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Carolina city has a date with digital TV history

The FCC has worked feverishly to ensure the first switch is smooth.

September 03, 2008|Jim Puzzanghera | Times Staff Writer

WILMINGTON, N.C. — The future of broadcast television is set to premiere in this quaint seaside city next week. And the federal government is working hard -- too hard, some say -- to make sure it's a hit here.

At noon on Monday, Wilmington's five commercial broadcast stations are scheduled to become the nation's first to permanently switch to all-digital signals, serving as a test of the government-mandated transition that other stations across the country will make in February.

"It's like landing on the moon," said Constance Henley Knox, general manager of CBS affiliate WILM. "We're making history."

The change is the biggest for over-the-air television since the advent of color 50 years ago. The more efficient signals, which many stations already are transmitting, provide a much clearer picture and allow broadcasters to offer four or more programs at the same time on new sub-channels.

But the end of analog broadcasts could leave many viewers who depend on rabbit ears and other antennas seeing nothing but static unless they upgrade their equipment. That's because older sets can't pick up the digital signals. Although most people who get TV from cable, satellite or phone companies will be unaffected, viewers who rely on antennas need a digital TV or a special converter box.

So for the last four months, the Federal Communications Commission has lavished disproportionate attention on Wilmington, the nation's 135th-largest media market with 180,000 TV-watching households, to eliminate any chance the test run will flop.

A dozen FCC staffers have spent the summer crisscrossing the region like tourists to raise public awareness. They've visited the Poplar Grove Plantation farmers market and the Pender County Blueberry Festival. They've been to the 30th anniversary party for the public library in Elizabethtown and made friends at the Mae Coffee Shop in Whiteville. FCC Chairman Kevin J. Martin has visited five times to spread the word.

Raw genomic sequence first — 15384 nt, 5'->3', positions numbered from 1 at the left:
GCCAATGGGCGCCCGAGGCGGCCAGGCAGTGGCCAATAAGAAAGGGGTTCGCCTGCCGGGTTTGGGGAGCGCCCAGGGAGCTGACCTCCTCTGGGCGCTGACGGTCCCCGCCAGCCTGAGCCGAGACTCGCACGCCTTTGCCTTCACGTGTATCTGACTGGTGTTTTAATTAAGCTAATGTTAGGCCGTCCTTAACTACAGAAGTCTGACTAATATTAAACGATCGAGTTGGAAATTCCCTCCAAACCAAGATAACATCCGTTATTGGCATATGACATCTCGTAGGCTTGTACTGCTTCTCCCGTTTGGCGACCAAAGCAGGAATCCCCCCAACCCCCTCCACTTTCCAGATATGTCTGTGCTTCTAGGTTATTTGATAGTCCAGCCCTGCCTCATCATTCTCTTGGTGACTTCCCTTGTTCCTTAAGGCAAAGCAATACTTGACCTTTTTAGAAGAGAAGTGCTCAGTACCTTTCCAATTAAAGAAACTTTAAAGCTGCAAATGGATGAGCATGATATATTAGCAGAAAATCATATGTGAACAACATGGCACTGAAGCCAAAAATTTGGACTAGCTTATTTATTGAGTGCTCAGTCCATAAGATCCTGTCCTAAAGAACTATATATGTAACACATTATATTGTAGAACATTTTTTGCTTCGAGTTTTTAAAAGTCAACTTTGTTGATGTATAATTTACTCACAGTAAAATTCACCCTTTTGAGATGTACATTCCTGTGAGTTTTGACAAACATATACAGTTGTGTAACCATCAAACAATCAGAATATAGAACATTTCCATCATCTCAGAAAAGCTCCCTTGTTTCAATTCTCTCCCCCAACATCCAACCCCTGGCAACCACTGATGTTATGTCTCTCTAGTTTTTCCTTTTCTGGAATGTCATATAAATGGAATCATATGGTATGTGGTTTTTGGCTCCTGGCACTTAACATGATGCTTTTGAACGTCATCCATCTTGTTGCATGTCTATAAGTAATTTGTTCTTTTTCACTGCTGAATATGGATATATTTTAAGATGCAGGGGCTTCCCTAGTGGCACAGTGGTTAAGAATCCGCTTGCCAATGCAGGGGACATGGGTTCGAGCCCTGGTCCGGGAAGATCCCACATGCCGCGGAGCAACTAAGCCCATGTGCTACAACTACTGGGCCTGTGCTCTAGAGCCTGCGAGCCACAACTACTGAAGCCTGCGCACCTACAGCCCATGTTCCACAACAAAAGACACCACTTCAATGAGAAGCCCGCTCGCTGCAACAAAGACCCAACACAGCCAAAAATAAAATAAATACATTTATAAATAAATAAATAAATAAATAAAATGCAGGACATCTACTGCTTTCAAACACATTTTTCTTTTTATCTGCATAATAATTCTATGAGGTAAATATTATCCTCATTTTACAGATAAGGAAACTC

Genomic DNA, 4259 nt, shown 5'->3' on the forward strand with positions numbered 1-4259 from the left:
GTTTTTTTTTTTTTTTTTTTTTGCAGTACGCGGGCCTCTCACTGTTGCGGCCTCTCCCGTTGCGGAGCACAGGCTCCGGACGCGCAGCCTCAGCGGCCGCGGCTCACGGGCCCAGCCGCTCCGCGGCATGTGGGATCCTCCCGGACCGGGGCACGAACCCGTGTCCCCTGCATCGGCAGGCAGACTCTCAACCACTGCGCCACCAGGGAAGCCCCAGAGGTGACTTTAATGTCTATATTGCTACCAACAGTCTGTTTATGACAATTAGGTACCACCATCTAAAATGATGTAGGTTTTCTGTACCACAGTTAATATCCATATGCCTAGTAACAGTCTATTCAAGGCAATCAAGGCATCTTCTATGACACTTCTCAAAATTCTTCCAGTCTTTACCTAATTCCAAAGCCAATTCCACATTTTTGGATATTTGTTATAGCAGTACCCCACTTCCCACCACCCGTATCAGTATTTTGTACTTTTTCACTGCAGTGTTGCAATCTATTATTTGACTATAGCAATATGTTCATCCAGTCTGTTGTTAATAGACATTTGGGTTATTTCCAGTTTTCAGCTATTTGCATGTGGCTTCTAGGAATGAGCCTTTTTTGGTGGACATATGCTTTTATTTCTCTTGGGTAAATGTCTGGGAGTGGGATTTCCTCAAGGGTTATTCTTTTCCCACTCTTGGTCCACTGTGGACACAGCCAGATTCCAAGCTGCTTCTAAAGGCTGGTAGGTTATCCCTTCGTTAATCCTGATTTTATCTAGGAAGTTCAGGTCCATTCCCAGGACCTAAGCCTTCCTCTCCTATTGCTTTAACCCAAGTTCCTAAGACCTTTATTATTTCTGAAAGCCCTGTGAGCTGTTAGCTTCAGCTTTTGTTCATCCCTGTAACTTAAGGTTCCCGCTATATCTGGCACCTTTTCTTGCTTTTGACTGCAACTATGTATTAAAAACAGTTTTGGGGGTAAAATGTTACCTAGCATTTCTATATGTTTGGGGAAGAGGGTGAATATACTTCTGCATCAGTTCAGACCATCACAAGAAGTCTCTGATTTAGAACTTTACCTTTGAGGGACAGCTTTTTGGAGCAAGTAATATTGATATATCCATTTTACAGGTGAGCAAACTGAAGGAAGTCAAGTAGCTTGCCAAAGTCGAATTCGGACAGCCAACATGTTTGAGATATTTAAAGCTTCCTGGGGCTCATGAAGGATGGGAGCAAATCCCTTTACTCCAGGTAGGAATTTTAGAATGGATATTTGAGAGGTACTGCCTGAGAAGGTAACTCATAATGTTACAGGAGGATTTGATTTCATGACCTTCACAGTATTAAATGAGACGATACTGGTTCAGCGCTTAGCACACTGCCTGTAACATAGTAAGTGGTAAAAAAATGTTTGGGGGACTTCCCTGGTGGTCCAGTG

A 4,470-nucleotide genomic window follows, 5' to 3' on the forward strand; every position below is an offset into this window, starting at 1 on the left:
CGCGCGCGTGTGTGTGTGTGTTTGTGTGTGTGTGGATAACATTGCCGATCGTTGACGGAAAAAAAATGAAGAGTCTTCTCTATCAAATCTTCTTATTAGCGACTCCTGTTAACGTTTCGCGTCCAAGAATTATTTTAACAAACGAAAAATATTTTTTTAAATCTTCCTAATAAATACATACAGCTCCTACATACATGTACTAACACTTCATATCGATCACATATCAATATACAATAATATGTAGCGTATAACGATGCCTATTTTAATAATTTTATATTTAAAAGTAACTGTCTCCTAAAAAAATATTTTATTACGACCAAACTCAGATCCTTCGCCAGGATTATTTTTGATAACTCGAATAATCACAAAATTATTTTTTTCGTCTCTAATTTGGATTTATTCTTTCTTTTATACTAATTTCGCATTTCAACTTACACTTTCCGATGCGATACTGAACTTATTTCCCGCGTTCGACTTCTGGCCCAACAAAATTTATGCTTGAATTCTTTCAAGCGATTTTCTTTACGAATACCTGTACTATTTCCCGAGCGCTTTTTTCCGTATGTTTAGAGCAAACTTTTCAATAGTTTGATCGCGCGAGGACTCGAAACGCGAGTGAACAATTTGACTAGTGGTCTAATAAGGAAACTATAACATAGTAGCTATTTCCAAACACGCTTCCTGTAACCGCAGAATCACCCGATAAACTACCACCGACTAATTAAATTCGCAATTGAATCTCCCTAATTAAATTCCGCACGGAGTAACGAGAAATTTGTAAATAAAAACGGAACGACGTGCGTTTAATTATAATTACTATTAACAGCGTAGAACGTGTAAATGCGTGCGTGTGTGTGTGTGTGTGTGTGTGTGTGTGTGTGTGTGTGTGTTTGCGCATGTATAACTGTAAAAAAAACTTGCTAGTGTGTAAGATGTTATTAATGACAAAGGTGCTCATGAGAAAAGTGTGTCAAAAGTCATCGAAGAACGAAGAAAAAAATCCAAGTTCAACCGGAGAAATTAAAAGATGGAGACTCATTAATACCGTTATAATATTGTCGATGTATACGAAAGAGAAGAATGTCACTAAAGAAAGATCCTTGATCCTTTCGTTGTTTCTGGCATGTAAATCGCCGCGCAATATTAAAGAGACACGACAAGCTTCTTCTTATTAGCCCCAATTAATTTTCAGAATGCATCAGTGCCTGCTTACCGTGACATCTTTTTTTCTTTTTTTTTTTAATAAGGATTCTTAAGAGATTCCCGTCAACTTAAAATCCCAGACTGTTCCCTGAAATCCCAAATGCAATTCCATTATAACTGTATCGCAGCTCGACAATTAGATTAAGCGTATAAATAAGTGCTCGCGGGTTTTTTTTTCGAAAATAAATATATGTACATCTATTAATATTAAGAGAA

By all accounts the region is ready after the unprecedented FCC effort, which supplemented an aggressive publicity campaign by broadcasters. In a recent survey of Wilmington-area residents by the National Assn. of Broadcasters, 77% of respondents knew when the switch was occurring.

"I don't think I've run into anybody who doesn't know about it," Louis Pillarella, a 68-year-old engineer from Wilmington, said last week during a digital TV expo where Martin and three FCC staffers answered questions.

But the all-out federal effort is a major reason a successful test of what one Wilmington station has dubbed "the big switch" could turn out to be a big illusion.

"It's great Wilmington has come forward and offered to be the canary in the coal mine," said Joel Kelsey, a policy analyst with Consumers Union, the nonprofit publisher of Consumer Reports magazine. "But we have several concerns about just how good a canary Wilmington is going to be."

One is that no other place will get the type of personal oversight that the FCC has showered on Wilmington. Other media markets will be visited by only a single FCC commissioner, accompanied by a few staffers, for a couple of days.

Another reason a successful test in Wilmington may not be indicative of success in the rest of the country: Only about 8% of the area's homes rely on antennas, compared with 12% nationwide, according to Nielsen Co.

What's more, its flat topography eliminates the problems some viewers in Los Angeles and other hilly areas could face trying to tune in to digital signals. Poor reception leads to frozen pictures or blank screens.

FCC Commissioner Michael J. Copps said he hoped a smooth transition in Wilmington wouldn't trigger complacency in Washington.

"The worst thing would be if we all get in the airplane Sept. 8 and come home and say, 'That's that,' " said Copps, who proposed the test-market idea. "It's still such a huge leap that we're making. Even though we have this one little test, it still boggles my mind we're going to pull the lever on everyone else in February."

To free up more airwaves for public safety communications and wireless devices, the federal government mandated that all full-power TV stations permanently turn off their analog transmitters and broadcast only in digital by the end of the day Feb. 17.

The millions of people with older TV sets who receive signals via antennas will need converter boxes, which typically cost $40 to $70. The government is subsidizing them through $40 coupons.

Last year, a coalition made up of broadcasters and consumer and civil rights groups launched a nationwide public awareness effort. But some groups and members of Congress have criticized the federal government for not doing enough to assure an easy transition. The FCC sought a test market, and Wilmington's broadcasters volunteered.

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